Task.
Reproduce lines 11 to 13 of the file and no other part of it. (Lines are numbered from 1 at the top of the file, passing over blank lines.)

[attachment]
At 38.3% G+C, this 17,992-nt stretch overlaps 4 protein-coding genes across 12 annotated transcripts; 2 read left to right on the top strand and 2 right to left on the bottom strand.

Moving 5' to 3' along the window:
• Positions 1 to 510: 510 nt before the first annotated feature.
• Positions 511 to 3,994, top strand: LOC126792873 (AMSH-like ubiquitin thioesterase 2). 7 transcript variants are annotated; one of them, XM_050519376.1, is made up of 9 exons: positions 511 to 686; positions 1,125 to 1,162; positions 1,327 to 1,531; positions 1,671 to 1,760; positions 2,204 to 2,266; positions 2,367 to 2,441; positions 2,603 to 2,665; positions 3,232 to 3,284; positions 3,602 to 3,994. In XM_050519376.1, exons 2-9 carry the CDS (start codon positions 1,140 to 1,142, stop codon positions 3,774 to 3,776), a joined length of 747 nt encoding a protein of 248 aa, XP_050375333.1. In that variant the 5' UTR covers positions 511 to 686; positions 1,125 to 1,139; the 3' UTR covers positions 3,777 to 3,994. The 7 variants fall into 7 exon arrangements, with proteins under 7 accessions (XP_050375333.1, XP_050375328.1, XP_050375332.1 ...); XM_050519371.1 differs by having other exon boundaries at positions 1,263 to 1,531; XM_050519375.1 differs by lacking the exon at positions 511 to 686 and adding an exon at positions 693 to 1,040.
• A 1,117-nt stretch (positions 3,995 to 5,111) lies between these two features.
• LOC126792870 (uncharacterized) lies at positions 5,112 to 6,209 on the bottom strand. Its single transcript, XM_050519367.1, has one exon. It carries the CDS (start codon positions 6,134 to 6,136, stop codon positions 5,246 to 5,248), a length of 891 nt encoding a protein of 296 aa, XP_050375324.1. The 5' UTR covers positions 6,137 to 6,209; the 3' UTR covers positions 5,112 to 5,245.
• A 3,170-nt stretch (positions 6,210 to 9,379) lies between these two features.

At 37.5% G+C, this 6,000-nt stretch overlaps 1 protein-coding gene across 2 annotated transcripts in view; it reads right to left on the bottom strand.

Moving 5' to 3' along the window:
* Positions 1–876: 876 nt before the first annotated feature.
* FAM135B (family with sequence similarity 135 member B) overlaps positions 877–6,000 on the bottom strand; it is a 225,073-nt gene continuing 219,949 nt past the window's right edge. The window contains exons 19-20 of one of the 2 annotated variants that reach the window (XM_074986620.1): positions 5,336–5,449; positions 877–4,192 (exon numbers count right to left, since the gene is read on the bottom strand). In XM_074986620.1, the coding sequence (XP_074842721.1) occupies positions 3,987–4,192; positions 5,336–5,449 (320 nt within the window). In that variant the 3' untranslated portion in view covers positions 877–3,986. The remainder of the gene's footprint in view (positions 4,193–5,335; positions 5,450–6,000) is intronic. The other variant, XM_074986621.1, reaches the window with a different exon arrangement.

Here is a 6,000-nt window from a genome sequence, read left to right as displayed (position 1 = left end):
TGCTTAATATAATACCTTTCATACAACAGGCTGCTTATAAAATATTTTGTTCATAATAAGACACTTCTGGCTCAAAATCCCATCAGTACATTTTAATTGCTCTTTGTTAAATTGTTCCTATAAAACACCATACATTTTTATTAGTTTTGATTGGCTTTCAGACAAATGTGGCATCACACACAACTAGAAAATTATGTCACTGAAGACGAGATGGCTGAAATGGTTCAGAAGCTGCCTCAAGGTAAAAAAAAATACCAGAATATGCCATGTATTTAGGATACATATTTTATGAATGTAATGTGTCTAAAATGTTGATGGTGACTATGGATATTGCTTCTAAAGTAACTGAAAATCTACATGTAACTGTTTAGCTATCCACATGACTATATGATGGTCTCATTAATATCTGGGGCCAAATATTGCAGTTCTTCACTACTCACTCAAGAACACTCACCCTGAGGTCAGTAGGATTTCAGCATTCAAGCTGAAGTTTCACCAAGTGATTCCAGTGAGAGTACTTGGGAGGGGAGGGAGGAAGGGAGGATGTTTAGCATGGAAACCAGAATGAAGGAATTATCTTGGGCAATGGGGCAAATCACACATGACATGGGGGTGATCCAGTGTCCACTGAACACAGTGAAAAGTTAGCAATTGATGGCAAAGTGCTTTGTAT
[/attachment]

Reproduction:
* FAM135B (family with sequence similarity 135 member B) overlaps positions 877–6,000 on the bottom strand; it is a 225,073-nt gene continuing 219,949 nt past the window's right edge. The window contains exons 19-20 of one of the 2 annotated variants that reach the window (XM_074986620.1): positions 5,336–5,449; positions 877–4,192 (exon numbers count right to left, since the gene is read on the bottom strand). In XM_074986620.1, the coding sequence (XP_074842721.1) occupies positions 3,987–4,192; positions 5,336–5,449 (320 nt within the window). In that variant the 3' untranslated portion in view covers positions 877–3,986. The remainder of the gene's footprint in view (positions 4,193–5,335; positions 5,450–6,000) is intronic. The other variant, XM_074986621.1, reaches the window with a different exon arrangement.

Here is a 6,000-nt window from a genome sequence, read left to right as displayed (position 1 = left end):
TGCTTAATATAATACCTTTCATACAACAGGCTGCTTATAAAATATTTTGTTCATAATAAGACACTTCTGGCTCAAAATCCCATCAGTACATTTTAATTGCTCTTTGTTAAATTGTTCCTATAAAACACCATACATTTTTATTAGTTTTGATTGGCTTTCAGACAAATGTGGCATCACACACAACTAGAAAATTATGTCACTGAAGACGAGATGGCTGAAATGGTTCAGAAGCTGCCTCAAGGTAAAAAAAAATACCAGAATATGCCATGTATTTAGGATACATATTTTATGAATGTAATGTGTCTAAAATGTTGATGGTGACTATGGATATTGCTTCTAAAGTAACTGAAAATCTACATGTAACTGTTTAGCTATCCACATGACTATATGATGGTCTCATTAATATCTGGGGCCAAATATTGCAGTTCTTCACTACTCACTCAAGAACACTCACCCTGAGGTCAGTAGGATTTCAGCATTCAAGCTGAAGTTTCACCAAGTGATTCCAGTGAGAGTACTTGGGAGGGGAGGGAGGAAGGGAGGATGTTTAGCATGGAAACCAGAATGAAGGAATTATCTTGGGCAATGGGGCAAATCACACATGACATGGGGGTGATCCAGTGTCCACTGAACACAGTGAAAAGTTAGCAATTGATGGCAAAGTGCTTTGTAT